Theresa May has suffered a fresh defeat in a Commons vote on her approach to Brexit by 303 to 258.
Labour leader Jeremy Corbyn has called on the prime minister – who did not take part in the debate – to “admit her Brexit strategy has failed”.
Tory Brexiteer rebels abstained, saying the government’s motion implied a no-deal Brexit would be ruled out.
Ministers said that was not the case but defeat would make life more difficult for the PM in EU talks.
Downing Street blamed Mr Corbyn for the defeat, saying he had “yet again put partisan considerations ahead of the national interest” by voting against the government’s motion.
A No 10 spokesman said the PM would continue to seek legally-binding changes to the controversial Irish backstop, as MPs had instructed her to do in a Commons vote on 29 January.
“While we didn’t secure the support of the Commons this evening, the prime minister continues to believe, and the debate itself indicated, that far from objecting to securing changes to the backstop that will allow us to leave with a deal, there was a concern from some Conservative colleagues about taking no deal off the table at this stage,” he added.
By BBC Assistant Political Editor Norman Smith
The prime minister this evening suffered another perilous and decisive Brexit defeat – despite frantic last minute attempts to win over disgruntled Tory Brexiteers.
A defeat which, while it has no legal force, seems set to shatter the uneasy truce on the Tory backbenches.
All day, talks between Number 10 and Mrs May’s backbench opponents have rumbled on, with Brexiteers unhappy that the government appeared to be ruling out a no-deal Brexit.
Number 10 warned hardline Leavers that defeat for Mrs May would scupper attempts to negotiate the revised Brexit deal they wanted. All seemingly to no avail.
The latest Commons defeat came after the pro-Brexit Tory European Research Group announced they had taken a “collective decision” to abstain.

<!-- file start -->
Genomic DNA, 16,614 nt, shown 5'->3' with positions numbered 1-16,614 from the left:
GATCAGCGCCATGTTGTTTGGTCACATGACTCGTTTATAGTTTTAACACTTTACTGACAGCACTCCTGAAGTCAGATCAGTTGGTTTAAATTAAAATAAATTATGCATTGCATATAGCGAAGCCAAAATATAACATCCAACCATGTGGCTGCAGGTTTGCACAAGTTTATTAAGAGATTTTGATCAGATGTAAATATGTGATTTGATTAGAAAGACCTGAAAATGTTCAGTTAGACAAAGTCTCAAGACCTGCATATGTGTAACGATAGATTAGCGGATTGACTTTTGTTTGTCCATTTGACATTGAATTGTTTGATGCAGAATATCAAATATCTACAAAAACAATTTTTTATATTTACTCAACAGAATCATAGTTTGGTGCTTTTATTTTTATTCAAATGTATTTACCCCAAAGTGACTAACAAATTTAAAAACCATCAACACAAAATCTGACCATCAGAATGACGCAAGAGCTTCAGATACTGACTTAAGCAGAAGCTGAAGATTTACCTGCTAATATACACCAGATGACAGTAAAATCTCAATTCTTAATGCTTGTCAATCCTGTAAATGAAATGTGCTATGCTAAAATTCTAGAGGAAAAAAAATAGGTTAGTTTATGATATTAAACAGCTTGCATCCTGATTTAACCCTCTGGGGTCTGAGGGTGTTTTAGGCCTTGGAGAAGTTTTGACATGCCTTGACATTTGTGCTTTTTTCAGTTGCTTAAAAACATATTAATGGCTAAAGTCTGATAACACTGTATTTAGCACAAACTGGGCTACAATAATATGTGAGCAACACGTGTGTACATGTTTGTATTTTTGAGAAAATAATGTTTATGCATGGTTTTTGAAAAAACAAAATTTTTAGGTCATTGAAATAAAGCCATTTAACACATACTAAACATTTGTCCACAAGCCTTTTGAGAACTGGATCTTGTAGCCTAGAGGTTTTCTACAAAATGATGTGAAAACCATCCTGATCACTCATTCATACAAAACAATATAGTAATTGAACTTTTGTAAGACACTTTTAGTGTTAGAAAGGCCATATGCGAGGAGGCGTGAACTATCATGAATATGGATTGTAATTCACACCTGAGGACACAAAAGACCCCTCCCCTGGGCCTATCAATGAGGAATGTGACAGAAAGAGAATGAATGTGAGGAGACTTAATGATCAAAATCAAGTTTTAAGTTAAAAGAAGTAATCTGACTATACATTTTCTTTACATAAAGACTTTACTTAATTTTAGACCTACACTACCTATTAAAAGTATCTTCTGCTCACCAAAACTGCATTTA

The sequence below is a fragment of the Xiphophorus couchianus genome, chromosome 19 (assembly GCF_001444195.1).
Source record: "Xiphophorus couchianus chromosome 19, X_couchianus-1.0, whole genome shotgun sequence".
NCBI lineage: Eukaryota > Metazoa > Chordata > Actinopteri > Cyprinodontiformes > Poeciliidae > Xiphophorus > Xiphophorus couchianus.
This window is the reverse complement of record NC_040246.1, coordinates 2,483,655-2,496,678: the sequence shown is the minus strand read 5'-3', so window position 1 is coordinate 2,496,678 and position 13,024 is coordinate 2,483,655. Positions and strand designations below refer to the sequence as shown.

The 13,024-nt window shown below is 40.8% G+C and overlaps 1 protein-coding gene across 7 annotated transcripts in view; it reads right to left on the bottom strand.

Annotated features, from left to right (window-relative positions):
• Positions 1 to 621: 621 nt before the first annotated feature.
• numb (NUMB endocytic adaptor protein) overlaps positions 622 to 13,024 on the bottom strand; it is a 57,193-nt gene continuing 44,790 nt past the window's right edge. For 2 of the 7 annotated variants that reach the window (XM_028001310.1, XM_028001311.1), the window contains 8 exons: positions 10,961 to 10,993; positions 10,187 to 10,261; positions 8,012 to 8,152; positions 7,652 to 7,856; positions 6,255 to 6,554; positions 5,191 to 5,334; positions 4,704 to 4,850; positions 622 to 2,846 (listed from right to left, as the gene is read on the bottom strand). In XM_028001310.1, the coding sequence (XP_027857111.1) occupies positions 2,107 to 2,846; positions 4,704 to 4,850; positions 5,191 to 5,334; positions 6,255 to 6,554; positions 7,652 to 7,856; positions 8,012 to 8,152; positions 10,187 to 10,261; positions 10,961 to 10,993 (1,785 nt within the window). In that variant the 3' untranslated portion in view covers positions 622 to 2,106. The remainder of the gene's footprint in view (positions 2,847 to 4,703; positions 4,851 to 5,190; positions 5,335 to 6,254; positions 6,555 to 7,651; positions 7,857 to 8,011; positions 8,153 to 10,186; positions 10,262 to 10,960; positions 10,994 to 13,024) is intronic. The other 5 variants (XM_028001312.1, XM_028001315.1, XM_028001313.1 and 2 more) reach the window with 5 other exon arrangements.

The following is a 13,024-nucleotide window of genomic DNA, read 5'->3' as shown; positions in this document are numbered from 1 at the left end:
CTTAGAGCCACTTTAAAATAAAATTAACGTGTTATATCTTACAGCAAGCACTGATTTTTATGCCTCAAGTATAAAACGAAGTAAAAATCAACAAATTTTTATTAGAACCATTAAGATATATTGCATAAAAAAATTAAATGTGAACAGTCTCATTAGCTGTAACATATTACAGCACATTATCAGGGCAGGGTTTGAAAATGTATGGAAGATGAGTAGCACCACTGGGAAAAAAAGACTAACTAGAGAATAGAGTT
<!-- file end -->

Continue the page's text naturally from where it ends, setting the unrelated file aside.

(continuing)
Members of the group, which is chaired by Jacob Rees-Mogg said supporting the motion would have amounted to an endorsement of efforts to rule out a no-deal Brexit.
Downing Street had earlier warned that defeat could damage the prime minister’s negotiating position, as she seeks to make changes to the controversial backstop “insurance policy” in her deal to avoid customs checks between Northern Ireland and the Republic of Ireland.
Steve Baker, deputy chairman of the ERG told BBC News the group still supported efforts to get “alternative arrangements” to replace the controversial Irish backstop plan, describing Mrs May’s defeat as a “storm in a teacup”.
Commenting on Mrs May’s latest defeat, Jeremy Corbyn said: “Two weeks ago, the prime minister told Parliament that her new approach could ‘secure a substantial and sustainable majority’ in Parliament.
“However, tonight’s vote has proved that there is no majority for the prime minister’s course of action.
“This can’t go on. The government can’t keep ignoring Parliament or ploughing on towards 29 March without a coherent plan.”
He added that the PM needed to admit her strategy had failed “and come back with a proposal that can truly command majority support in Parliament”.
Mrs May has promised MPs a final, decisive vote on her Brexit deal with the EU when she has secured the changes to it that she believes MPs want to see.
She believes she can secure a Commons majority for the deal if she can get legally-binding changes to the backstop clause – something the EU has consistently ruled out.
A Labour amendment calling for the final, meaningful vote to be held before 27 February was earlier defeated by 16 votes.
An SNP amendment, which was also backed by the Liberal Democrats, calling for Britain’s departure from the EU on 29 March to be delayed by three months, was defeated by 93 votes to 315, after most Labour MPs abstained.